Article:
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Gail J. Cohen

Total ad ban a no go

The Law Society of Upper Canada is looking at making changes to the rules governing lawyer advertising. It has stirred up a hornet’s nest.

While lawyers have until mid-October to comment on the proposed changes, there were quickly calls from some members of the personal injury bar for a total ban on lawyer advertising. PI has seen an explosion of advertising in recent years, which has undoubtedly cost some law firms millions of dollars they might have preferred to pocket or spend elsewhere. Competition in PI is fierce and there is certainly a level of mutual resentment among some of the firms whose names you’ve seen on the sides of buses. Those firms work now predominantly on a contingency-fee basis and getting clients and new files in the door is a constant battle that can at times get nasty. However, their animus is no reason to call for an all-out ban on advertising that would affect every lawyer in every area of practice. It’s just not practical.

And where do you draw the line with such a ban? Web sites, Facebook, Twitter, blogs? Advertising and marketing are no longer just about a poster in a bus shelter or a 30-second spot on the radio. That’s not to say there aren’t lawyers whose self-promotion is not without question. A study released last year by Schulich School of Law professor Elaine Craig raised concerns about the ethics of how many criminal defence lawyers advertise their services on the web. She questioned some of the tactics they used in order to push themselves higher in Google search rankings. These included promoting acquittals of those who appear to be factually guilty and implications of the results of aggressive advocacy in sexual assault cases.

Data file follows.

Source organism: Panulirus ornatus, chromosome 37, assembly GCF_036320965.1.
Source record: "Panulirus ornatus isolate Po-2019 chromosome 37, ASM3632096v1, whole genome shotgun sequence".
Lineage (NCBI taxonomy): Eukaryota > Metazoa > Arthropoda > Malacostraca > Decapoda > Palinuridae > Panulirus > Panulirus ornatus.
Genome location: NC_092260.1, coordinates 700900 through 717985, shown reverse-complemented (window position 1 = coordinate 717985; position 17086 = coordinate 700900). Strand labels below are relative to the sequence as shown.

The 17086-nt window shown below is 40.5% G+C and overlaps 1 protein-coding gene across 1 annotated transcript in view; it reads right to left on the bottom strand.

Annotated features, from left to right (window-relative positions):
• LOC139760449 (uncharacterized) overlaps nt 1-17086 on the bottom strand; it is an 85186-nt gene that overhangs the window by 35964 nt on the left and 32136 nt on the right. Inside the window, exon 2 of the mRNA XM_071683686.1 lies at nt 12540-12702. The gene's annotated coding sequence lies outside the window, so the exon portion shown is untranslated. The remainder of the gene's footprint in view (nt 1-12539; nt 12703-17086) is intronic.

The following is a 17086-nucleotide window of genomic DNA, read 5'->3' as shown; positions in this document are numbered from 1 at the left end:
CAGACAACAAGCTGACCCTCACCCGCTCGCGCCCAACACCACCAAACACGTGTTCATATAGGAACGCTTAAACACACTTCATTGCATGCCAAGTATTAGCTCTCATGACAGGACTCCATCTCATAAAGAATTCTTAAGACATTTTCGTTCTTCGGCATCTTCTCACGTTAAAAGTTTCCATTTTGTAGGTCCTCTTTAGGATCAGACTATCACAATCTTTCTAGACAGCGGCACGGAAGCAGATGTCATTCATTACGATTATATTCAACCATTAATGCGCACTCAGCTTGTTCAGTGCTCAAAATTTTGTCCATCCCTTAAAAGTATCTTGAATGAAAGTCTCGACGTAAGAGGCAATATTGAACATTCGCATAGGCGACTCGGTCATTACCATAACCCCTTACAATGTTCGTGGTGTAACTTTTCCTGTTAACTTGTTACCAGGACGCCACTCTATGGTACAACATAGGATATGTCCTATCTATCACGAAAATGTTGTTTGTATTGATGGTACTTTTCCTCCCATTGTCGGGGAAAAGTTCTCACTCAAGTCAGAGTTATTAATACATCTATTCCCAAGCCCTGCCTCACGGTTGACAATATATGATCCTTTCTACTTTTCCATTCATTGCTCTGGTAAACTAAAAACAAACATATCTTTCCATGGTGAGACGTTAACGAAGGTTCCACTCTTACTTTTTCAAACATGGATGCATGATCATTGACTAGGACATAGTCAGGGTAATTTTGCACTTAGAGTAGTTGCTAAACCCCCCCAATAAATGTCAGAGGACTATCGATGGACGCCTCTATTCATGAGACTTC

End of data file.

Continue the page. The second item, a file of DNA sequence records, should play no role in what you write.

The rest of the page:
Aggressiveness is not necessarily a bad thing, lawyer Gavin MacKenzie told Law Times. “But there is a difference between being aggressive and boasting on your web site about how you have succeeded in having sexual assault charges being withdrawn by intimidating a complainant by threatening to introduce evidence that is in all likelihood inadmissible.”

Craig and others strongly believe changes to professional rules around advertising are necessary. They are outdated and the myriad ways available for promoting oneself and the firm need to be revisited. And there are issues raised by the personal injury bar that do need to be addressed in order that professional ethics are respected.

Some of the LSUC’s proposed changes answer them. Proposed additions to existing commentary give examples of marketing practices that would contravene the rules. They include “failing to disclose that the legal work is routinely referred to other lawyers for a fee rather than being performed by the lawyer;” “misleading about the size of the lawyer’s practice or the areas of law in which the lawyer provides services;” “referring to fee arrangements offered to clients without qualifications;” and “advertising awards and endorsements from third parties without disclaimers or qualifications.”

Lawyers need advertising to promote themselves and build their businesses in a competitive environment. That advertising can contribute to access to justice as well by “empowering people to understand what services are available, what they are, where they can go, who they can talk to, and what they can cost,” as Osgoode law professor Trevor Farrow says. Law societies need to be clear on what is and isn’t acceptable behaviour and then enforce it.

If you have thoughts, especially if you’re practising in Ontario, make sure your voice gets heard.


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